Kylie was a protector, so you had better approach the house with confidence--especially at night--something more than one teenage boy had to learn the hard way. She guarded our house against anyone she deemed suspicious and once chased our tentative dentist back to his own car when he came to inquire about furniture refinishing. Why did he run? she seemed to ask as she stood panting outside his rolled-up car window. She killed skunks (thanks so much) and woodchucks that dared enter our yard at night and bore on her body the scars to prove it. She maimed dozens of garter snakes and crushed bees with her bare teeth. Kylie was a brave dog.
Kylie enjoyed the simple things in life--a good roll in the grass to scratch her own back, a nap on the porch--feet wildly chasing something in Dreamland, a ride on our pontoon boat. Once, when we'd neglected to bring her along on a family outing, she raced almost halfway around the edge of the lake barking at us to come back and get her. If we were out swimming in the lake, she'd check on us from the end of the dock and even swim out to us if we called her. Kylie loved People Food but manners kept her from stealing it either from the kitchen counter or easier targets, such as small children. Many times, she would sit patiently and watch a child with an ice cream cone or other treat just waiting in case something dropped.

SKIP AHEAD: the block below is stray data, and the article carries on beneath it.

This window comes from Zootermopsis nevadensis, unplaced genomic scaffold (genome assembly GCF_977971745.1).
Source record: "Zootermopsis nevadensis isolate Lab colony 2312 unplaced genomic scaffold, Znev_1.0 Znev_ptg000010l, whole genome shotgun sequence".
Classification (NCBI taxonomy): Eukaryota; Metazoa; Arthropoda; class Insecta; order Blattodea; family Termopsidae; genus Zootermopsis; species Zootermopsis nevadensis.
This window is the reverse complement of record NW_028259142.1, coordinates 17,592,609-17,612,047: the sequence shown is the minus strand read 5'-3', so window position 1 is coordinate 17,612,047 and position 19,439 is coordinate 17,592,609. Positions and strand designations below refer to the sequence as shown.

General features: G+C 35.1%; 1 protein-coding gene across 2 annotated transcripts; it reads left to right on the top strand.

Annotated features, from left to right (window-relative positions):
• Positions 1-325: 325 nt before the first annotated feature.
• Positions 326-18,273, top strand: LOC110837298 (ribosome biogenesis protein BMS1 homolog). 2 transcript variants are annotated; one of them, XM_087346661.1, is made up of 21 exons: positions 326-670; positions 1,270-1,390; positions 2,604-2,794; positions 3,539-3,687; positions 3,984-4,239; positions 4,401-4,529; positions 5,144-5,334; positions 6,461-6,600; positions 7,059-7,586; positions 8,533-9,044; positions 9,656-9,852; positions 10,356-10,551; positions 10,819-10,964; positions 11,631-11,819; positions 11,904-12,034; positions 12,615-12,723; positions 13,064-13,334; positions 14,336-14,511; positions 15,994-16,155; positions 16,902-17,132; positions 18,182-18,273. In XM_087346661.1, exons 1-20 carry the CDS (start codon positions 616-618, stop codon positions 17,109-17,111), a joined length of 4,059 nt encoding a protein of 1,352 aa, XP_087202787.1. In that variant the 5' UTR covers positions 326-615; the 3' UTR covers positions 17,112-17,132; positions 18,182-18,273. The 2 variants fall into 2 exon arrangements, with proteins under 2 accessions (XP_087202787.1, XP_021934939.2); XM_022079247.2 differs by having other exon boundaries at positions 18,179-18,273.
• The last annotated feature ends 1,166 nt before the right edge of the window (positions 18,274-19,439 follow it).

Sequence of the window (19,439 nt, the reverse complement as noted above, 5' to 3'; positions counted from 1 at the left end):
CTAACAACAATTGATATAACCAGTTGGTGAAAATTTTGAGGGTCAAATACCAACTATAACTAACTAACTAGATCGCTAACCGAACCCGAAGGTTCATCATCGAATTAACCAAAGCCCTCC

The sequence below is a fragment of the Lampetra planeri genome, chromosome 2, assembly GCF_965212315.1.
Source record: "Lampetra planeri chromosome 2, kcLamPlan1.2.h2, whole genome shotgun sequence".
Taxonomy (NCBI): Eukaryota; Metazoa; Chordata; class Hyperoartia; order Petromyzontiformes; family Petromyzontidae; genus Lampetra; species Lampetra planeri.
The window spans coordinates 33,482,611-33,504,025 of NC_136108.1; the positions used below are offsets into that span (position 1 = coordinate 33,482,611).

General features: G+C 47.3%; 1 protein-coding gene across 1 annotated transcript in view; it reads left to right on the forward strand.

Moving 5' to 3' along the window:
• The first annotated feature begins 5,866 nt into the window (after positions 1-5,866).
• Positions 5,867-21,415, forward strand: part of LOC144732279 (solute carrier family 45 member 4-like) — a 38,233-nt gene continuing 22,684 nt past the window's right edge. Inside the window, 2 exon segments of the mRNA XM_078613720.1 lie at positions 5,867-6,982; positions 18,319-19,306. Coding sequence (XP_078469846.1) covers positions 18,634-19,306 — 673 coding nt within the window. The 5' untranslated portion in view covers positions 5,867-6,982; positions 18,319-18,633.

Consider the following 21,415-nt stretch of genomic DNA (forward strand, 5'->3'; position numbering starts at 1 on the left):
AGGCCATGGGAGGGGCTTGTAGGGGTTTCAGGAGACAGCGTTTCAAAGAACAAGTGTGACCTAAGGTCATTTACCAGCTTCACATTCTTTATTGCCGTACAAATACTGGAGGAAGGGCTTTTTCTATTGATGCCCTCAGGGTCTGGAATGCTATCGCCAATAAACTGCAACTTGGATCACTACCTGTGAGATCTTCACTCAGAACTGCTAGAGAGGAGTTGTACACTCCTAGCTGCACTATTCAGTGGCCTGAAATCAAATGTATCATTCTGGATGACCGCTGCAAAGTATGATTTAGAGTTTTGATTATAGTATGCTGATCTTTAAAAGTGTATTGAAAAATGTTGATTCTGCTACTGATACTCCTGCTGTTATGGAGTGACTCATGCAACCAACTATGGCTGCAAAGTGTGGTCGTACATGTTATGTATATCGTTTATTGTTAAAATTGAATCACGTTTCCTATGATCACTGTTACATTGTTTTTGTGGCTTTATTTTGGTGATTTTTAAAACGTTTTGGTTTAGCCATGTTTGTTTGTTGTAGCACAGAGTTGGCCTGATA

Kylie was a good sport and was happy just to be wherever we were. In 2006, our family sold the lake home and moved into town. If Kylie missed the country, she never let on. With failing eyesight and hearing, she seemed content with her new apartment in the garage with heated bed and her own door to a fenced-in kennel. Rabbits and squirrels freely frolicked mere yards away and she never noticed. The past couple years, she was no longer bothered by loud 4th of July fireworks or thunderstorms.
Kylie was my companion. In her old age, she was content to follow me around the yard as I pulled weeds or watered the flowers or simply rocked in my chair on the porch the long weeks when my own cataracts were too thick to see anything. She understood the fine art of just hanging out--no distracting chatter--no constant nudging to be petted. She just wanted to be with me.